Girls is the antithesis of the modern sitcom, most notably in the way it depicts sex as awkward and only intermittently satisfying — as opposed to the happy, off-screen "banging" that's talked about on shows like How I Met Your Mother and is only occasionally disrupted by cute-as-a-puppy instances of impotence. This week's second-season finale closes with a skewed take on a romantic comedy cliché, as Adam responds to a phone call of distress from Hannah by dashing out of his apartment at night without a shirt on, taking the subway to her place, breaking down her front door, and lifting her out of bed in his arms.
It's an unusually fast-paced, big-screen sequence for the series (created by and starring Lena Dunham), but it's also rooted in an essential truth of sitcom life: Your friends are always there for you (warning: earworm). The small-audience Girls has played with this convention and, like its treatment of sex, has taken it to some dark places. As someone who has experience with depression and social withdrawal, I found it rather disturbing, and I wonder if Hannah's situation is becoming more common in American life — especially among the growing unmarried population.
A sitcom character who becomes depressed and isolates himself is usually a dependable source of laughs. On a recent episode of far more popular The Big Bang Theory, Raj spirals into depression because of his loneliness, and we see him lounging in his apartment in his underwear, eating take-out food and drinking with abandon. If it weren't for his mussed-up hair and a big stain on his T-shirt, he'd look as if he were on the best vacation of his life. After his friends (who are also his co-workers, as often the case on sitcoms) visit to express concern, he pulls himself together without much effort.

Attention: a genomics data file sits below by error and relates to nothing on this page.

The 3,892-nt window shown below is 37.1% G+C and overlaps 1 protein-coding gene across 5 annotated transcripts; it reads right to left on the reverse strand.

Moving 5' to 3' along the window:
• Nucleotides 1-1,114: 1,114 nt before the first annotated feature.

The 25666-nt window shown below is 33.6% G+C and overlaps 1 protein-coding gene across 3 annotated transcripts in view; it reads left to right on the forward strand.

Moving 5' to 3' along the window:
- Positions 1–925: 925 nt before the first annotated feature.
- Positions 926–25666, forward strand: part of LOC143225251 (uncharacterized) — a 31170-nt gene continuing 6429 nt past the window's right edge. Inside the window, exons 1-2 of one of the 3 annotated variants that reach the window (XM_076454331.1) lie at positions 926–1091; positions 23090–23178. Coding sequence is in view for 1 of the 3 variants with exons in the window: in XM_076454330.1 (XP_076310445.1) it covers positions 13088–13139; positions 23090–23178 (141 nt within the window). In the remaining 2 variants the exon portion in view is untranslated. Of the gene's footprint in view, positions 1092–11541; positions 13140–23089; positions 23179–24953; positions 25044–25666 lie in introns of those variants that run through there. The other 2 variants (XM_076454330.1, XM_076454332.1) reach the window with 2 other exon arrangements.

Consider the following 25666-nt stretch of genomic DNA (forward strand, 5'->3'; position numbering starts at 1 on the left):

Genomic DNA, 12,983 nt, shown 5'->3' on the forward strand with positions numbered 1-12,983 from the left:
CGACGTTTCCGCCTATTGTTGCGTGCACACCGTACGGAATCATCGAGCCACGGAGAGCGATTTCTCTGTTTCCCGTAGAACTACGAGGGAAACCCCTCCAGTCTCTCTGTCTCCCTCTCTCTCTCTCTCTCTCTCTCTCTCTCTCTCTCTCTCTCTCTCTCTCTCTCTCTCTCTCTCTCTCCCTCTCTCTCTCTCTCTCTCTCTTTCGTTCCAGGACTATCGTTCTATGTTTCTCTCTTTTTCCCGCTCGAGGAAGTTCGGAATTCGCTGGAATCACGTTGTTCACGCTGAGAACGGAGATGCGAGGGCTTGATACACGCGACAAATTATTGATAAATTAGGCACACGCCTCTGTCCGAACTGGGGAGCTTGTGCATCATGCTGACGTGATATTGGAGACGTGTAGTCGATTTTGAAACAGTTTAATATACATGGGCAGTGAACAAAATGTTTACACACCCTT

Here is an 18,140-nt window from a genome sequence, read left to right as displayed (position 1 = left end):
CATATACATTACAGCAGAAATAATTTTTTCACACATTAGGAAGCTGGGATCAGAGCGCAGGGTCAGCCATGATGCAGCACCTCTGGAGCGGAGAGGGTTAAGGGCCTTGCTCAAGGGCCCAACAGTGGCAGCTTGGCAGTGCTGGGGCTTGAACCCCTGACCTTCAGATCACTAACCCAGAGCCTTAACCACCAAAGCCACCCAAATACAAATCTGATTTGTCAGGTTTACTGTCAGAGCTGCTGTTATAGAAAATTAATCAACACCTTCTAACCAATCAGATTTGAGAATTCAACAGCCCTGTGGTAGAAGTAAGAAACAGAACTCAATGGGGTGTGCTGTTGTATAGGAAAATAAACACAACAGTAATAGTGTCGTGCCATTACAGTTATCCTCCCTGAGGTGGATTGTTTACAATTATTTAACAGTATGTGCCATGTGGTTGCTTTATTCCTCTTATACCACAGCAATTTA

On Girls, Hannah's social withdrawal is much less attractive. Her obsessive-compulsive disorder returns, and her facial tics are not played for laughs. She robotically eats Cool Whip (probably attracted by its lack of taste), cuts off most of her hair, and can't stop herself from jamming a Q-Tip so far into her ear that she ruptures an eardrum. One friend (Jessa) is incommunicado, and another (Marnie) lets herself into Hannah's apartment only to give up and leave before she can discover Hannah hiding behind her bed. Hannah finally calls ex-boyfriend Adam, an alcoholic with anger issues who once scared her enough that she dialed 911 to get him out of her apartment. The sequence of Adam running through the streets of Brooklyn is superficially romantic, but it doesn't take much squinting to imagine him, with hairy face and naked torso, as a nocturnal predator. He's no Matthew Perry, and it's hard to rest comfortably with the idea of Adam as someone who can bring Hannah back to mental health.
I was fascinated and unsettled watching the episode — as well as the previous episodes in which Hannah edges toward a breakdown. I've experienced depression and social anxiety all of my life, and there's something very tempting about a breakdown, or a call for rescue, as it's often depicted in popular culture. As a teen, I saw something heroic in Timothy Hutton's suicidal-but-savable character in Ordinary People (which may mean that the film didn't achieve the tone it was trying for), and I can't help but envy TV characters, like Big Bang's Raj, who can fall apart with the knowledge that his endlessly patient friends will step in to save him.